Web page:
How Much Do Heated Driveways Cost?

Margaret Wack
Written by Margaret Wack
Reviewed by Robert Tschudi
Updated January 19, 2022
Snow plowed driveway
Imagenet / Shutterstock.com

The typical cost to install a heated driveway is $1,300 to $7,500

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If you’re sick of shoveling snow and sprinkling melt (salt) on your driveway all winter long, a heated driveway could be a life-saver. Heated driveways are gaining popularity, and while they aren't exactly inexpensive, for some people the benefits far outweigh the costs. This type of driveway usually costs an average of $3,900.

How Much Does a Heated Driveway Cost per Square Foot?

The cost to install a heated driveway is around $12 to $21 per square foot. This includes both the materials necessary for the driveway as well as labor. The cost to install a heated driveway will be more expensive if you need to remove an old driveway first. Homeowners can expect to pay an additional $1 to $2 per square foot for driveway removal.

How Much Does It Cost to Install a Heated Driveway Yourself?

Here’s the thing: Installing a heated driveway isn’t a good DIY project. This is because it requires professional tools and experience that most homeowners just don’t have. The installation can be long, back-breaking, and difficult, especially if you need to demolish an existing driveway before installing the heating system.

Professional driveway installers have much more experience with heating systems than the average homeowner. Because professionals can remove and reinstall the actual driveway much more efficiently, the project could take weeks less than it would in a do-it-yourself scenario. If you’re interested in a heated driveway, you should get in touch with a dependable driveway company near you to discuss your options.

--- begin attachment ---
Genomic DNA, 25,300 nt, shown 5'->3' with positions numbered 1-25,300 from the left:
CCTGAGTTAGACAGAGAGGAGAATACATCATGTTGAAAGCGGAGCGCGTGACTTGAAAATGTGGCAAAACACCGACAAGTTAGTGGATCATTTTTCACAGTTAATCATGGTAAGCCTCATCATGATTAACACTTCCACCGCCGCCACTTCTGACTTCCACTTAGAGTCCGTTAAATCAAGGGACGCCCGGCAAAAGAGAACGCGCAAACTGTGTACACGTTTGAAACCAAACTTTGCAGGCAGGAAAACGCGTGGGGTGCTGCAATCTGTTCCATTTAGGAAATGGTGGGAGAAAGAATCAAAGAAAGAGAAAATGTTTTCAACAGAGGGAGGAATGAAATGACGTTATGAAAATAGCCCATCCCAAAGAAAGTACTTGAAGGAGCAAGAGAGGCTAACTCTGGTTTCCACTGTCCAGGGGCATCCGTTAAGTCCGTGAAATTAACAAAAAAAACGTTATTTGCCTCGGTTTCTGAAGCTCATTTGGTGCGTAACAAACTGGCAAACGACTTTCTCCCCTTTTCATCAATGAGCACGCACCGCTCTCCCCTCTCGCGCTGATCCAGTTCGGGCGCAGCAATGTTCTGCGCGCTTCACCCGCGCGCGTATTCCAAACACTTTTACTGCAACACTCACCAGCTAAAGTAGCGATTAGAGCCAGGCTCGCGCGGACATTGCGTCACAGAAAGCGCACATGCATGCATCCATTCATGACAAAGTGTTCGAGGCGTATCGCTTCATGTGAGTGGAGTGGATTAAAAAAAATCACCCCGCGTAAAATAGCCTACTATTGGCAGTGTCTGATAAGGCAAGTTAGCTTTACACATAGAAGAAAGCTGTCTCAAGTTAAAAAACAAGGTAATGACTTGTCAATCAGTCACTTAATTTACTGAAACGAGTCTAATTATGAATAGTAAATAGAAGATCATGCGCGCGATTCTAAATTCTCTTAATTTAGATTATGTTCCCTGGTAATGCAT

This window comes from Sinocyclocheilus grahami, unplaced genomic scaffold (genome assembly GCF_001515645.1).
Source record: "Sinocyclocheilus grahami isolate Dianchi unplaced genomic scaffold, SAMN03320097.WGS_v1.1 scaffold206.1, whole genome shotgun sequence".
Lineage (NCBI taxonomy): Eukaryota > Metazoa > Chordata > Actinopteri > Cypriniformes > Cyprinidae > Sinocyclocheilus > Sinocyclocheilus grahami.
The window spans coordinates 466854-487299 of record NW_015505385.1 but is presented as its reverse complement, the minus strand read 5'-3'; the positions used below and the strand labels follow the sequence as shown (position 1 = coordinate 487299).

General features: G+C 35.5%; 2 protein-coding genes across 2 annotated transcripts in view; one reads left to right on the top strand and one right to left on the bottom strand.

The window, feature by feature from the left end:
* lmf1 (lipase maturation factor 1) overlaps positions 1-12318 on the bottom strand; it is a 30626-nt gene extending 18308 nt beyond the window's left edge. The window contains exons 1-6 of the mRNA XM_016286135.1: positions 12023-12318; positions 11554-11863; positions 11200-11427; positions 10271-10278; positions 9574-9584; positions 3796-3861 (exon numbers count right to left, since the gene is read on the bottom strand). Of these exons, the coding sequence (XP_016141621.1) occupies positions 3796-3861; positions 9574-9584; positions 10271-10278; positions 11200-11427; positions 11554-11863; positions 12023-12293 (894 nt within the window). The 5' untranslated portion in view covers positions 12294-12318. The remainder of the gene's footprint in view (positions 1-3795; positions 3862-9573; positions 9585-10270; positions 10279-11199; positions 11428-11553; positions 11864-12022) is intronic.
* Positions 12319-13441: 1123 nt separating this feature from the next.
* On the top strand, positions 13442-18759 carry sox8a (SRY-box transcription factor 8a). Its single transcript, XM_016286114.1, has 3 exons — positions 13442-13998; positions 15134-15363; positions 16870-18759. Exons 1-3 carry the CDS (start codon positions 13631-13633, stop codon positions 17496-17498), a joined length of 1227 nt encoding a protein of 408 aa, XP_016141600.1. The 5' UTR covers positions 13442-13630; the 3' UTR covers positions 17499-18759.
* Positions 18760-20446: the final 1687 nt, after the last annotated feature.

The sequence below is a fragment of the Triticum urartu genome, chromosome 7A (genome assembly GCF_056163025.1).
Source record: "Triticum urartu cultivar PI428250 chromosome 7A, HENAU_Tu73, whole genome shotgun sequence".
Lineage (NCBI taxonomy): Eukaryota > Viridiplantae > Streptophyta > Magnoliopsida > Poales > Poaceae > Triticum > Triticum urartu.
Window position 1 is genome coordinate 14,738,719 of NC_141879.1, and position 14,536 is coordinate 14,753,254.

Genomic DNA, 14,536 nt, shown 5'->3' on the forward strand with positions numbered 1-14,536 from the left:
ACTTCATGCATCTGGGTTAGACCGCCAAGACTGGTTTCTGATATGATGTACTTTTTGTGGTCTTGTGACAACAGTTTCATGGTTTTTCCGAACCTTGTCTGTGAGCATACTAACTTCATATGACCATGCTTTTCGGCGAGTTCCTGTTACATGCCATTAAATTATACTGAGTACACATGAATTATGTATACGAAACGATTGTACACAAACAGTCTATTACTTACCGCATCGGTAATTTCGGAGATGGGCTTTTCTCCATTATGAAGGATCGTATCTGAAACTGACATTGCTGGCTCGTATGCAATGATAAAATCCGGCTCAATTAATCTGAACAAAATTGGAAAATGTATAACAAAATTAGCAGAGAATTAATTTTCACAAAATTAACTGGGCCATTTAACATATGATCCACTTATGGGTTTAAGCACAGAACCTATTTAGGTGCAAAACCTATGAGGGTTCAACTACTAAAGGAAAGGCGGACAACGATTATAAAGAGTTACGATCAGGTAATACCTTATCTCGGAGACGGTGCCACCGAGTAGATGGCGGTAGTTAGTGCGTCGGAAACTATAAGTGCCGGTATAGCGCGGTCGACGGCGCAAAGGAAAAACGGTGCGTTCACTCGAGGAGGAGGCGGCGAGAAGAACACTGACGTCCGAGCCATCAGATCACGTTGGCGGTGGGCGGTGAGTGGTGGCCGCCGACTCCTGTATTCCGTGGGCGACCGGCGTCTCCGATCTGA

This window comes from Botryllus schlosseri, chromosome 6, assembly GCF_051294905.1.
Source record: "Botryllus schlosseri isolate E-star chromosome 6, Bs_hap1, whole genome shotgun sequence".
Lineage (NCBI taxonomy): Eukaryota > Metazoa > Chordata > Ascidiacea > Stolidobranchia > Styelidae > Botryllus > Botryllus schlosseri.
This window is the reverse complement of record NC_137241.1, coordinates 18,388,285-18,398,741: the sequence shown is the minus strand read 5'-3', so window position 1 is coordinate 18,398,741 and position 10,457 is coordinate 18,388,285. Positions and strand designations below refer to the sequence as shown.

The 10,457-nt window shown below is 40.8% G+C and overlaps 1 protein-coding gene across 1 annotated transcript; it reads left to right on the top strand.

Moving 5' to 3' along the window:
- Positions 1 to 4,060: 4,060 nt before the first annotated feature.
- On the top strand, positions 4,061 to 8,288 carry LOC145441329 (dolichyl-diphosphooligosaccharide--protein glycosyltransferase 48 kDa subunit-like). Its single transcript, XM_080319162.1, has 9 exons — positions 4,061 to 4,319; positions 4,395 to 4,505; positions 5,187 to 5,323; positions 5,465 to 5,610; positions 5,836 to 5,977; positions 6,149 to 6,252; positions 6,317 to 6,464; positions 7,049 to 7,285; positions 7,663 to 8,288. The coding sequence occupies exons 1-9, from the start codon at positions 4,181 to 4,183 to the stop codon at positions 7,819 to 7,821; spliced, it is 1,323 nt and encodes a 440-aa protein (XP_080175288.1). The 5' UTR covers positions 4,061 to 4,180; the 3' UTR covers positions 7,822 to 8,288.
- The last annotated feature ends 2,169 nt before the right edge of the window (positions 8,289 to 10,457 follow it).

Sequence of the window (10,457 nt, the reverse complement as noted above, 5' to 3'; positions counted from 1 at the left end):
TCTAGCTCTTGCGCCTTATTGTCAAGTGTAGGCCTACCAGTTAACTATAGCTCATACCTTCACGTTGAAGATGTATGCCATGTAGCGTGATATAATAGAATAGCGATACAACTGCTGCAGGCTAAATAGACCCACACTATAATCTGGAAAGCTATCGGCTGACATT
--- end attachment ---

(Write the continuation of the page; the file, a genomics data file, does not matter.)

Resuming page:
How Much Does a Heated Driveway Cost by Type?

Some common types of heated driveways include asphalt and concrete driveways.

Heated Asphalt Driveway Cost

Heated asphalt driveways typically cost an average of $8,600. Asphalt driveways don’t stand up to the heat as well as concrete, but they’re often a better choice for areas that experience particularly cold winter weather.

Heated Concrete Driveway Cost

Heated concrete driveways cost an average of $7,550. Concrete driveways often last longer than asphalt, but can sometimes crack or buckle in extremely cold winter temperatures.

“Some homeowners use driveway snow-melting mats, which simply plug into standard 120-volt outlet,” says Bob Tschudi, a general contractor in Raleigh, NC. “While they are effective, they aren’t visually appealing and they don’t last as long as in-asphalt and in-concrete installations.”

What Factors Influence the Cost to Install a Heated Driveway?

There are a few significant factors that influence the cost of a heated driveway, including the size of your driveway, what type of heating system you use, and whether or not you have a fully automated system.

Driveway Size

Driveway size is one of the main factors that influences cost. Installing a heated driveway that only fits one or two cars will cost much less than installing a heated driveway in a larger area.

Electric or Hydronic